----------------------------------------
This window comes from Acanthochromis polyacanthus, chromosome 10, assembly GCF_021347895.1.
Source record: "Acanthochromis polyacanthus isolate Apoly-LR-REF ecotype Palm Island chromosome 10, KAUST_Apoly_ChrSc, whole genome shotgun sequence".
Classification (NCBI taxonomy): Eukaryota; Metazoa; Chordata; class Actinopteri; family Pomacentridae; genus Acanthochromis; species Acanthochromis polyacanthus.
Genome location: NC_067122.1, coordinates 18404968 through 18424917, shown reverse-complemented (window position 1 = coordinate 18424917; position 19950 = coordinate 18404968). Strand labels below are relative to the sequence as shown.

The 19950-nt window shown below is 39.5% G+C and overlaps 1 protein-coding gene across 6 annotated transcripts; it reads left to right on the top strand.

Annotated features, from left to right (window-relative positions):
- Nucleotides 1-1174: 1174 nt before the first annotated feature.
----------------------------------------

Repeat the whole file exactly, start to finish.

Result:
This window comes from Acanthochromis polyacanthus, chromosome 10, assembly GCF_021347895.1.
Source record: "Acanthochromis polyacanthus isolate Apoly-LR-REF ecotype Palm Island chromosome 10, KAUST_Apoly_ChrSc, whole genome shotgun sequence".
Classification (NCBI taxonomy): Eukaryota; Metazoa; Chordata; class Actinopteri; family Pomacentridae; genus Acanthochromis; species Acanthochromis polyacanthus.
Genome location: NC_067122.1, coordinates 18404968 through 18424917, shown reverse-complemented (window position 1 = coordinate 18424917; position 19950 = coordinate 18404968). Strand labels below are relative to the sequence as shown.

The 19950-nt window shown below is 39.5% G+C and overlaps 1 protein-coding gene across 6 annotated transcripts; it reads left to right on the top strand.

Annotated features, from left to right (window-relative positions):
- Nucleotides 1-1174: 1174 nt before the first annotated feature.